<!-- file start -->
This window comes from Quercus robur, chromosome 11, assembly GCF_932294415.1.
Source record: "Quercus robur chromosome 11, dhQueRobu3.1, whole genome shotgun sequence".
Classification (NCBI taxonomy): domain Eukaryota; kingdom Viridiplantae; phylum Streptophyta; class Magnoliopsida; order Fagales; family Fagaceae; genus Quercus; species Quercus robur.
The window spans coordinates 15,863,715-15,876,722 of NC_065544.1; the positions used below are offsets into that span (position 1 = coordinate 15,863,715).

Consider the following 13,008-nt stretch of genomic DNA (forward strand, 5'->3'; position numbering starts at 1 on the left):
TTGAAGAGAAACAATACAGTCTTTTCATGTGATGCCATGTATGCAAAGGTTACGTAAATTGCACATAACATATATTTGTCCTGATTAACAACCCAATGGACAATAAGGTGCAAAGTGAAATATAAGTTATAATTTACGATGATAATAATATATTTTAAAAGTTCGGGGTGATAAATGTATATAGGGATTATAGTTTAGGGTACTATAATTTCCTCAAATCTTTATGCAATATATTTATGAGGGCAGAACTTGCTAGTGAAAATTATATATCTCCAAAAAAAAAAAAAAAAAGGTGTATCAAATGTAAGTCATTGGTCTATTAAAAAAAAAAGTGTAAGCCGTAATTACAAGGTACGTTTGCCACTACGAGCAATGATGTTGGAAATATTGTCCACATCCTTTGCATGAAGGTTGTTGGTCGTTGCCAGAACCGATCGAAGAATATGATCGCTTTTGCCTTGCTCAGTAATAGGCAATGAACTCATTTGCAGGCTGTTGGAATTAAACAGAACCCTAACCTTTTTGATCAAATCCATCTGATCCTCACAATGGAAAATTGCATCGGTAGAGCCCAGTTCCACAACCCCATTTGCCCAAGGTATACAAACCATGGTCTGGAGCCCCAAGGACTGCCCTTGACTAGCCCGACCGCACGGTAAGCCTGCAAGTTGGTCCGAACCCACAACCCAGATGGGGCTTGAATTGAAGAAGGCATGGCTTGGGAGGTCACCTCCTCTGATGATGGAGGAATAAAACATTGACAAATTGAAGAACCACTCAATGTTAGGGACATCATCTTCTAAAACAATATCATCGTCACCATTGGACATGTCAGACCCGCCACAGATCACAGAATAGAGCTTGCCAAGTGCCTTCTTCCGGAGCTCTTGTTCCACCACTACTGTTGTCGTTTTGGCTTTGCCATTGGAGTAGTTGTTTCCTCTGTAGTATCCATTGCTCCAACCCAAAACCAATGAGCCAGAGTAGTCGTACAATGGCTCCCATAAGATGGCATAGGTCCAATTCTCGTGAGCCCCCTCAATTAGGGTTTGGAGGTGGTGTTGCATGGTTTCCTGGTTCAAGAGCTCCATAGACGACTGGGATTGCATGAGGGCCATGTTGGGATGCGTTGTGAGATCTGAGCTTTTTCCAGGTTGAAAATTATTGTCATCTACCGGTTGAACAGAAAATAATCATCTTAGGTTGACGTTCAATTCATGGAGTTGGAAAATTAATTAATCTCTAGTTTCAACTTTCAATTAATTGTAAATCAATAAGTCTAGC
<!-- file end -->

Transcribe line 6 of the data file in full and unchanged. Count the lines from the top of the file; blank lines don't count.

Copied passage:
TTGAAGAGAAACAATACAGTCTTTTCATGTGATGCCATGTATGCAAAGGTTACGTAAATTGCACATAACATATATTTGTCCTGATTAACAACCCAATGGACAATAAGGTGCAAAGTGAAATATAAGTTATAATTTACGATGATAATAATATATTTTAAAAGTTCGGGGTGATAAATGTATATAGGGATTATAGTTTAGGGTACTATAATTTCCTCAAATCTTTATGCAATATATTTATGAGGGCAGAACTTGCTAGTGAAAATTATATATCTCCAAAAAAAAAAAAAAAAAGGTGTATCAAATGTAAGTCATTGGTCTATTAAAAAAAAAAGTGTAAGCCGTAATTACAAGGTACGTTTGCCACTACGAGCAATGATGTTGGAAATATTGTCCACATCCTTTGCATGAAGGTTGTTGGTCGTTGCCAGAACCGATCGAAGAATATGATCGCTTTTGCCTTGCTCAGTAATAGGCAATGAACTCATTTGCAGGCTGTTGGAATTAAACAGAACCCTAACCTTTTTGATCAAATCCATCTGATCCTCACAATGGAAAATTGCATCGGTAGAGCCCAGTTCCACAACCCCATTTGCCCAAGGTATACAAACCATGGTCTGGAGCCCCAAGGACTGCCCTTGACTAGCCCGACCGCACGGTAAGCCTGCAAGTTGGTCCGAACCCACAACCCAGATGGGGCTTGAATTGAAGAAGGCATGGCTTGGGAGGTCACCTCCTCTGATGATGGAGGAATAAAACATTGACAAATTGAAGAACCACTCAATGTTAGGGACATCATCTTCTAAAACAATATCATCGTCACCATTGGACATGTCAGACCCGCCACAGATCACAGAATAGAGCTTGCCAAGTGCCTTCTTCCGGAGCTCTTGTTCCACCACTACTGTTGTCGTTTTGGCTTTGCCATTGGAGTAGTTGTTTCCTCTGTAGTATCCATTGCTCCAACCCAAAACCAATGAGCCAGAGTAGTCGTACAATGGCTCCCATAAGATGGCATAGGTCCAATTCTCGTGAGCCCCCTCAATTAGGGTTTGGAGGTGGTGTTGCATGGTTTCCTGGTTCAAGAGCTCCATAGACGACTGGGATTGCATGAGGGCCATGTTGGGATGCGTTGTGAGATCTGAGCTTTTTCCAGGTTGAAAATTATTGTCATCTACCGGTTGAACAGAAAATAATCATCTTAGGTTGACGTTCAATTCATGGAGTTGGAAAATTAATTAATCTCTAGTTTCAACTTTCAATTAATTGTAAATCAATAAGTCTAGC